Not as Wanted: MBA Graduates From Overseas
WHY YOU SHOULD CARE
U.S. employers are growing more cautious when it comes to hiring foreigners thanks to tighter work visa rules.
Foreign MBA students are being shut out of a buoyant U.S. jobs market for people with their qualifications because of the red tape required to hire them, business school careers advisers have warned.
Hiring of MBA graduates has risen at several leading U.S. business schools this year, according to recently published employment reports.
But while those with American citizenship are enjoying the rewards of an increase in companies seeking MBA graduates, hiring levels among non-U.S. students have fallen at several institutions.
At the University of Virginia’s Darden School of Business, for example, the proportion of American MBA students receiving at least one job offer within 90 days of graduation was 94 percent this year, slightly up from 93 percent in 2017. But among overseas students, the proportion was just 85 percent this year, down from 92 percent in 2017.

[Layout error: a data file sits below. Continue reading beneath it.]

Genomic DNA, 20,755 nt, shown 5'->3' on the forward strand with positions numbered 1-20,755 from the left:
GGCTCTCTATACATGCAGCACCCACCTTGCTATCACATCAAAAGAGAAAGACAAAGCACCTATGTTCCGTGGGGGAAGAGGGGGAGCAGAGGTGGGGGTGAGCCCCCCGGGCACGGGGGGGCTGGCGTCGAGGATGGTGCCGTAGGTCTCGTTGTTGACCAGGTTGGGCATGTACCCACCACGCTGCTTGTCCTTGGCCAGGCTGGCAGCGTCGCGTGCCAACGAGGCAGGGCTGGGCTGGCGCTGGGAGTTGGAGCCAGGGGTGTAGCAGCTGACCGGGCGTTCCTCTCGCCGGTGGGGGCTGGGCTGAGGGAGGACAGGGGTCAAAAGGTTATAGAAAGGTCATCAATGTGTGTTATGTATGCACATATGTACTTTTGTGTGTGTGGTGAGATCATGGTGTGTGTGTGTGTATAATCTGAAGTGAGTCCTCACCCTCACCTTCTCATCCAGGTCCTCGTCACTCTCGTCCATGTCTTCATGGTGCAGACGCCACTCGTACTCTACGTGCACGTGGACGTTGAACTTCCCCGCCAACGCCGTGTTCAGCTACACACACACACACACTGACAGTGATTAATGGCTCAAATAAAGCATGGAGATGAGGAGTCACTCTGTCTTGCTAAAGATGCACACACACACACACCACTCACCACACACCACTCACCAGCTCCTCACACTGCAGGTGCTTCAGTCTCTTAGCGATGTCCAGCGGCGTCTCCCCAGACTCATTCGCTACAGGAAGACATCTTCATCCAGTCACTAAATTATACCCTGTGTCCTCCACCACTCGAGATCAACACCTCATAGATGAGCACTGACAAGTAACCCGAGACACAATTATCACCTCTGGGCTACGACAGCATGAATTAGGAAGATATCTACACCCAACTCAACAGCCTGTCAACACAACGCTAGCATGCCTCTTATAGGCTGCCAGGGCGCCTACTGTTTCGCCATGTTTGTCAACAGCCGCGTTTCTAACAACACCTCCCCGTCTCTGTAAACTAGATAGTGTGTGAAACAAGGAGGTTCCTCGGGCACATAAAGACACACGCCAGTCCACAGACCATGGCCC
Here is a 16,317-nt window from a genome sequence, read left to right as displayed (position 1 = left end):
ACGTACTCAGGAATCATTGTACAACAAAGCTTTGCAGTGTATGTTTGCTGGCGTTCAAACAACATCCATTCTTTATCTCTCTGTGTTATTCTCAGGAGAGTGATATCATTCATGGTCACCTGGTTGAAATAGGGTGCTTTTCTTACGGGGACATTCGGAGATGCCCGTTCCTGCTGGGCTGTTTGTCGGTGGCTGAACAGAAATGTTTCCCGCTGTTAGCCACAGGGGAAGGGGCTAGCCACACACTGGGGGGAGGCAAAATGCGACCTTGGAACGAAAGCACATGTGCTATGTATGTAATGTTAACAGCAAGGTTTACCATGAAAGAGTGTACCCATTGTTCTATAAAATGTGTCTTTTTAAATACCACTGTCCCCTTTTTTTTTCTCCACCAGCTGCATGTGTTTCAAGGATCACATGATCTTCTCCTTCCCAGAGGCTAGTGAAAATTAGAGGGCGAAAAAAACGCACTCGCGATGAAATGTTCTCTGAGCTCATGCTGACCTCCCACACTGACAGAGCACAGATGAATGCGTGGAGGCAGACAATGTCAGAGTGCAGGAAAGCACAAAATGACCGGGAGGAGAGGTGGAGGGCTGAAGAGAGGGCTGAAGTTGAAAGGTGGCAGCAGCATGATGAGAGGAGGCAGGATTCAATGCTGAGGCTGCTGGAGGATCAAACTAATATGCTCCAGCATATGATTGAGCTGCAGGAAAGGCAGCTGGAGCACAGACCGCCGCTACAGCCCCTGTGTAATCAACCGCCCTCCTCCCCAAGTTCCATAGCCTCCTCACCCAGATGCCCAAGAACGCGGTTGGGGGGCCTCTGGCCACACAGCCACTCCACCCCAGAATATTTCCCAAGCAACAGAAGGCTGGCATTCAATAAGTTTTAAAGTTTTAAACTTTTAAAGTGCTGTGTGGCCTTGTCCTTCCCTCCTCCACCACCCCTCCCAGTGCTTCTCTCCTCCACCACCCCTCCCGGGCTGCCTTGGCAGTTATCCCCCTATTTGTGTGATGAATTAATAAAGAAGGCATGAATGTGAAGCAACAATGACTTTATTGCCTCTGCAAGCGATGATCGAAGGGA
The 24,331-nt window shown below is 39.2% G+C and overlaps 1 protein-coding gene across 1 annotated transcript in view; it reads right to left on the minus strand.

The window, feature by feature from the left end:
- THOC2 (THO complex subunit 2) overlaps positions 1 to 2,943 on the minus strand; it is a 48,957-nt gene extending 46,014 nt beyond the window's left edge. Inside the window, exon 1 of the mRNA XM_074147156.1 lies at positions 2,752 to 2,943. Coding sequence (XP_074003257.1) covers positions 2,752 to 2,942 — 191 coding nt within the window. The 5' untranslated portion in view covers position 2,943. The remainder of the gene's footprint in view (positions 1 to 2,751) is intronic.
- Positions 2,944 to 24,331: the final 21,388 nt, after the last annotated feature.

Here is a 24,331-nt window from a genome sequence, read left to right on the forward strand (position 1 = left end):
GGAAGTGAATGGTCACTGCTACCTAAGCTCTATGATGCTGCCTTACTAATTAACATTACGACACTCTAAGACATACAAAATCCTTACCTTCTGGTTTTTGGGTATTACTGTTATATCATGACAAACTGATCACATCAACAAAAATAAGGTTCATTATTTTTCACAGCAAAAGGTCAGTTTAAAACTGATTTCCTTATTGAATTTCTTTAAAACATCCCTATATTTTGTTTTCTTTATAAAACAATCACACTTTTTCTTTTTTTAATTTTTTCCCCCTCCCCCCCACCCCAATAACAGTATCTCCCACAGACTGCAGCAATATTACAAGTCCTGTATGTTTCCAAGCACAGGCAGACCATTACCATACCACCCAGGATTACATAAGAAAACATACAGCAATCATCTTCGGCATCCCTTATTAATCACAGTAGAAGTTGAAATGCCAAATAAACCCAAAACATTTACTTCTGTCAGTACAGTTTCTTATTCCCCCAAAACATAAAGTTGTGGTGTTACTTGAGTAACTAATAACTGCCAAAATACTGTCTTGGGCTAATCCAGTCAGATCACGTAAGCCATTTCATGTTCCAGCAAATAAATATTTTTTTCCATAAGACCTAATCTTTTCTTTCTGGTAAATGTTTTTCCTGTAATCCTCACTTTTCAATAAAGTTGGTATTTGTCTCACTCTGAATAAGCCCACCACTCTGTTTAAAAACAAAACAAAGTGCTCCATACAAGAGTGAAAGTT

The divergence reflects employers’ caution about taking on foreign recruits because of the higher level of proof needed to secure work visas, according to Jeff McNish, assistant dean at Darden’s Career Development Center.
“Our international students are struggling,” he says. “Government policy on immigration is the only reason.”
It was a similar picture at New York University’s Stern School of Business, where 93.7 percent of this year’s entire MBA class had accepted jobs within three months of graduation, an improvement on 91.3 percent in the same period in 2017.
For those students with a permanent U.S. residence, the percentage with jobs three months after graduation increased from 91.2 percent last year to 94.3 percent in 2018. But the percentage of non-U.S. students accepting positions dipped from 91.8 percent to 91.5 percent.
Beth Briggs, Stern’s assistant dean of career services, says her team has been encouraging non-U.S. MBA students to start job hunting earlier.
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